Objective: Despite lower prevalence of obesity, a known risk factor for osteoarthritis (OA), the prevalence of lateral tibiofemoral (LTF) OA is higher in Chinese communities compared with Caucasian communities. One potential explanation is difference in knee alignment between the two populations. We measured various knee alignment indices among Chinese and Caucasians and assessed whether these indices were different between two racial groups.
Methods: We selected participants from the Framingham Osteoarthritis Study (FOA) and the Beijing Osteoarthritis Study (BOA), all without knee OA (K&L<2). Bilateral, fully extended AP knee radiographs were measured for the following angles in both knees: the anatomic axis (AA), the condylar angle (CA), the tibial plateau angle (PA) and the condylar-plateau angle (CP). We compared the mean of each measurement between the two racial groups adjusting for age and BMI using linear regression and stratified by sex.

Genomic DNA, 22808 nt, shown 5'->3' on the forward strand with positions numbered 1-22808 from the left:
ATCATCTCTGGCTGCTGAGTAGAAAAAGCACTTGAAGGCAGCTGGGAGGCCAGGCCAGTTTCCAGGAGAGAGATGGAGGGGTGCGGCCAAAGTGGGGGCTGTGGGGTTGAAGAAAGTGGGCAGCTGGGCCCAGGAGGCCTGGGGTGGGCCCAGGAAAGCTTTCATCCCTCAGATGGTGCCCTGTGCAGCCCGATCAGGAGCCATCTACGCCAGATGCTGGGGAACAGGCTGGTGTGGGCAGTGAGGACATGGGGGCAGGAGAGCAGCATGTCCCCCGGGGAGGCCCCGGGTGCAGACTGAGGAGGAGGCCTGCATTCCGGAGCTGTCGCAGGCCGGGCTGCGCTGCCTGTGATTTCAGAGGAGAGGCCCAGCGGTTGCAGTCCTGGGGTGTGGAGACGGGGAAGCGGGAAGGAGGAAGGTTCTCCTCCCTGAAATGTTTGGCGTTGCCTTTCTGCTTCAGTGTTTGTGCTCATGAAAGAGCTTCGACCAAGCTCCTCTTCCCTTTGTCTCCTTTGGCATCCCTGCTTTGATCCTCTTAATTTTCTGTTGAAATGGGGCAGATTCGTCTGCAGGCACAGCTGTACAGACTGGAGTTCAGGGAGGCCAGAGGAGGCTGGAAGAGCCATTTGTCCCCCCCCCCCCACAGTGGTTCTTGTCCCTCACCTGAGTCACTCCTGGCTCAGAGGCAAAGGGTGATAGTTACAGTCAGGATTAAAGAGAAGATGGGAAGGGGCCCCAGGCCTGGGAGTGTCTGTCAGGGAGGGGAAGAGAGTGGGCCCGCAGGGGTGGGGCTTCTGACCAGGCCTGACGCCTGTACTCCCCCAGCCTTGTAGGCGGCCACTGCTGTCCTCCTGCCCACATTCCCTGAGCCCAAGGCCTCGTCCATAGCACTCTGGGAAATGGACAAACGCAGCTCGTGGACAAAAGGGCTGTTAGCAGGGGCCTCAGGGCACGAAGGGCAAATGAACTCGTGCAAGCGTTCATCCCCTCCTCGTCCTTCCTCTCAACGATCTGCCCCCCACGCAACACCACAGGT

Results: The mean AA, CA, and CP were significantly different in BOA compared with FOA. For women, the mean AA and CA were significantly more valgus in BOA subjects, while in men, the mean AA and CP were more valgus in BOA subjects.
Conclusions: There are significant differences in knee morphology between Chinese and Caucasian cohorts which result in a more valgus alignment of the distal femur in Chinese. This would serve to shift the mechanical loading towards the lateral compartment, and provide a possible explanation why Chinese have a higher prevalence of LTF OA.